Friday, August 8, 2008

snapshot 8/08/08

Kid Rock's Hot Summer; No iTunes Required
Since Rock has long refused to sell his music as digital downloads, fans who want to get "All Summer Long" — legally, at least — have to buy the album. (Other prominent digital holdouts include AC/DC, who have an album coming out this fall, and the Beatles.) "I'm not trying to reinvent the wheel here," says Rock. "Good music just doesn't go out of style, and if you hear a great song that moves you, you'll obtain it — by any means necessary."

As the record industry struggles with weak album sales, Kid Rock's success has execs considering a new strategy. "It's definitely interesting that he's the only artist that's not available on iTunes with a monster hit right now, and we're seeing that kind of a growth," says Livia Tortella, general manager of Atlantic, who acknowledges that the company is considering keeping other artists' singles off iTunes in hopes of building album sales. "It's certainly spurring a lot of debate in our company."

The Record Industry’s Digital Distribution Plan (TotalMusic) Comes Back From the Dead
The music industry’s attempts to create its own digital distribution business is like a bad horror movie. It just keeps coming back no matter how badly bludgeoned it gets. Back in 2001 in response to Napster, the music labels launched two competing music download sites, PressPlay and MusicNet (the latter became a white-label music service called MediaNet. Meanwhile, Pressplay was bought by Roxio, and formed the basis for the current version of Napster). Both were utter failures.

Then in 2007, in response to iTunes, Doug Morris at Universal Music had the brilliant idea of bundling music subscriptions into the price of digital music players. The effort was called TotalMusic, and the idea was to get all the record labels on board, until the Department of Justice launched an antitrust investigation that killed the idea. Or so everyone thought.

Multiple sources in the Web music industry (including two CEOs and another executive) have told us that the music labels are mulling over another attempt at creating their own digital distribution business, or at least one they can control. Details are sketchy, but the buzz is increasing around a project to create a free, advertising-supported streaming service that would be licensed or white-labeled to other Websites. Each stream would link directly to a paid digital download. Some believe that a revived TotalMusic and this project are one and the same.

Nokia Music Store goes live in Nokia Music PC Client
Integration between the Nokia Music PC Client (available via Beta Labs) and the Nokia Music Store has now gone live. This means you can browse and buy music, from the Nokia Music Store, within the Nokia Music PC Client application. This gives Nokia a seamless music experience, akin to Apple's iTunes, for discovering, purchasing, downloading and transferring music to a mobile device. Nokia Music PC Client has been available for some time. Previously, however, only the music library and transfer functions were available. The integration with the Music Store has now been activated.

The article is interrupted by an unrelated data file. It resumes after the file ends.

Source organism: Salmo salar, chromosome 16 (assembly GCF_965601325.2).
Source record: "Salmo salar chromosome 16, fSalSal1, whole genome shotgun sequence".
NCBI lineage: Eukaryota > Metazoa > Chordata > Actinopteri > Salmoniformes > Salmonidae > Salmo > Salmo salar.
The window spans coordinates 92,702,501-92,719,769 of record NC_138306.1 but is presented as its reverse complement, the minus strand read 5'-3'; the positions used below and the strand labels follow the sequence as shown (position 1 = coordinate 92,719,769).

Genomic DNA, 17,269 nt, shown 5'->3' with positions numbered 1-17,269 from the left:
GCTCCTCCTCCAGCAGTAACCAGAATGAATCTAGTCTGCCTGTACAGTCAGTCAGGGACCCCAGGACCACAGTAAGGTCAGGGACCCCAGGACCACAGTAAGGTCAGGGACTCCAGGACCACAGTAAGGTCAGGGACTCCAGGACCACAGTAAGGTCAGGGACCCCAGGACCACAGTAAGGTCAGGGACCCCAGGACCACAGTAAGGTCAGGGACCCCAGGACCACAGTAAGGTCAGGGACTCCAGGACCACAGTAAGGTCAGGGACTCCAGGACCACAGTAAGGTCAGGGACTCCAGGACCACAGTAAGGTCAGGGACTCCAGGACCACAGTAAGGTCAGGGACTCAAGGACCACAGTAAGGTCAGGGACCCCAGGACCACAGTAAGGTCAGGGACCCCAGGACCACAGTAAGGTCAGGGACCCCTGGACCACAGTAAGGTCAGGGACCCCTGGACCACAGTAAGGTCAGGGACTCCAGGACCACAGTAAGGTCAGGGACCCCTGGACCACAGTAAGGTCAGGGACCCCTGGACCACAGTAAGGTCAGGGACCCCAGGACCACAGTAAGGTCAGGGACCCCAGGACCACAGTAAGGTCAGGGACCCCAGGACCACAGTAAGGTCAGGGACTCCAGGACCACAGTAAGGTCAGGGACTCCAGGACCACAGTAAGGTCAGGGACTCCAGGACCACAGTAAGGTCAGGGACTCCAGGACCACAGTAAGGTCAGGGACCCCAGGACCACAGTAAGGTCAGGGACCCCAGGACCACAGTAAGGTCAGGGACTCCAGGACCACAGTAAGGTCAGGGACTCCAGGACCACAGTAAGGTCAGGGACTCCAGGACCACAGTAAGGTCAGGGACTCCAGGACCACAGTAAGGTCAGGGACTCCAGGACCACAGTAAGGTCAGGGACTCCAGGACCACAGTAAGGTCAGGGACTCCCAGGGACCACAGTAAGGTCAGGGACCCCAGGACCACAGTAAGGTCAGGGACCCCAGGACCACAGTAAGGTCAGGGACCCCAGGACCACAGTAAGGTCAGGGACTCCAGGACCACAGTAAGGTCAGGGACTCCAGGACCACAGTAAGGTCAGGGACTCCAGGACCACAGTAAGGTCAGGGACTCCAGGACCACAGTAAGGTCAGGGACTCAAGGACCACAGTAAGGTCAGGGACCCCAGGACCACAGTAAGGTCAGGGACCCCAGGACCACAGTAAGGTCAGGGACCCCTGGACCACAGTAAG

08.08.08: Auspicious Beginnings For People’s Music Store
The concept is simple and enticing: you sign up to create your own online music shop at The People’s Music Store. Then you personalize your shopfront and search the MP3 database for the products that you would like to sell. The developers have thought of everything; you can arrange and rearrange various playlists and compilations, keep a back catalogue, write commentary on individual tracks and albums, and there’s even a shoutbox!

Once your shopfront is up and running and the sidewalk outside is swept, the punters come in and purchase music from you. The more music you sell, the more points are added to your account and the more DRM free music you can buy from other shops on the site. Every time you buy from someone else, they earn points with which to buy music and you leave a little flyer in their shop window, letting their patrons know about you.

Free Software Turns the iPhone Into an E-Book Reader
Now, though, a free version of the Mac ebook reading software, Stanza, has found its way into the store, and it rocks. Here's a quick rundown of how it works, and just how to turn your iPhone into a mini-Kindle.

New Video helps indies get access to iTunes
For independent filmmakers and suppliers, getting access to market-dominating movie download service Apple iTunes can be even more difficult than landing prime shelf space at Wal-Mart. Because Apple only works with a limited number of companies, more and more independent filmmakers have found the easiest and sometimes only path onto iTunes is through aggregators such as New Video, which is quietly becoming one of the largest digital distributors of independent content thanks to its deal with Apple.

Over the last 18 months, New Video, which distributes DVDs for Docurama Films, A&E, NASCAR and others, has amassed 5,000 hours of TV and movie programming for digital distribution, and it hopes to double that by year-end.

1 comment:

Anastácio Soberbo said...

I badly ask for excuse for my English to be written.
I liked it its blogue.
I know to read, but to write is worse, eheh.
One I hug since Portugal